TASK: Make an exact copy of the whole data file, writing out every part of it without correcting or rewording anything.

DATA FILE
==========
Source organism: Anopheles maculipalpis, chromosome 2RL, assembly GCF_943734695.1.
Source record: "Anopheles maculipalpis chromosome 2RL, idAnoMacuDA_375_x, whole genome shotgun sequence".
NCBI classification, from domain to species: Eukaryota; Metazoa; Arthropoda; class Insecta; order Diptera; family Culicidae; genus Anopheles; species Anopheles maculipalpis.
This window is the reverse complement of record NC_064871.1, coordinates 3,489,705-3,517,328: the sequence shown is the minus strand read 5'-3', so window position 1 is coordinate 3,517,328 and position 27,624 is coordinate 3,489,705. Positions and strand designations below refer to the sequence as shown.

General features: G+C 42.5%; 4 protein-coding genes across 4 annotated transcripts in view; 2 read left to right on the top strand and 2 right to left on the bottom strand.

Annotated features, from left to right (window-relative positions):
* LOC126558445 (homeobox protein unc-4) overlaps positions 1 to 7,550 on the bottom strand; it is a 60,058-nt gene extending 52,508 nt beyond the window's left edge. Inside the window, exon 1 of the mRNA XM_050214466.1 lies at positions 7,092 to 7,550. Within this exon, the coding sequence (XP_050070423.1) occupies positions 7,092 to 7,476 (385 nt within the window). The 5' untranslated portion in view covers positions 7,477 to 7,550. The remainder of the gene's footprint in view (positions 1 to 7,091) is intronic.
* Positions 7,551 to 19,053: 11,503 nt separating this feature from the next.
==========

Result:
Source organism: Anopheles maculipalpis, chromosome 2RL, assembly GCF_943734695.1.
Source record: "Anopheles maculipalpis chromosome 2RL, idAnoMacuDA_375_x, whole genome shotgun sequence".
NCBI classification, from domain to species: Eukaryota; Metazoa; Arthropoda; class Insecta; order Diptera; family Culicidae; genus Anopheles; species Anopheles maculipalpis.
This window is the reverse complement of record NC_064871.1, coordinates 3,489,705-3,517,328: the sequence shown is the minus strand read 5'-3', so window position 1 is coordinate 3,517,328 and position 27,624 is coordinate 3,489,705. Positions and strand designations below refer to the sequence as shown.

General features: G+C 42.5%; 4 protein-coding genes across 4 annotated transcripts in view; 2 read left to right on the top strand and 2 right to left on the bottom strand.

Annotated features, from left to right (window-relative positions):
* LOC126558445 (homeobox protein unc-4) overlaps positions 1 to 7,550 on the bottom strand; it is a 60,058-nt gene extending 52,508 nt beyond the window's left edge. Inside the window, exon 1 of the mRNA XM_050214466.1 lies at positions 7,092 to 7,550. Within this exon, the coding sequence (XP_050070423.1) occupies positions 7,092 to 7,476 (385 nt within the window). The 5' untranslated portion in view covers positions 7,477 to 7,550. The remainder of the gene's footprint in view (positions 1 to 7,091) is intronic.
* Positions 7,551 to 19,053: 11,503 nt separating this feature from the next.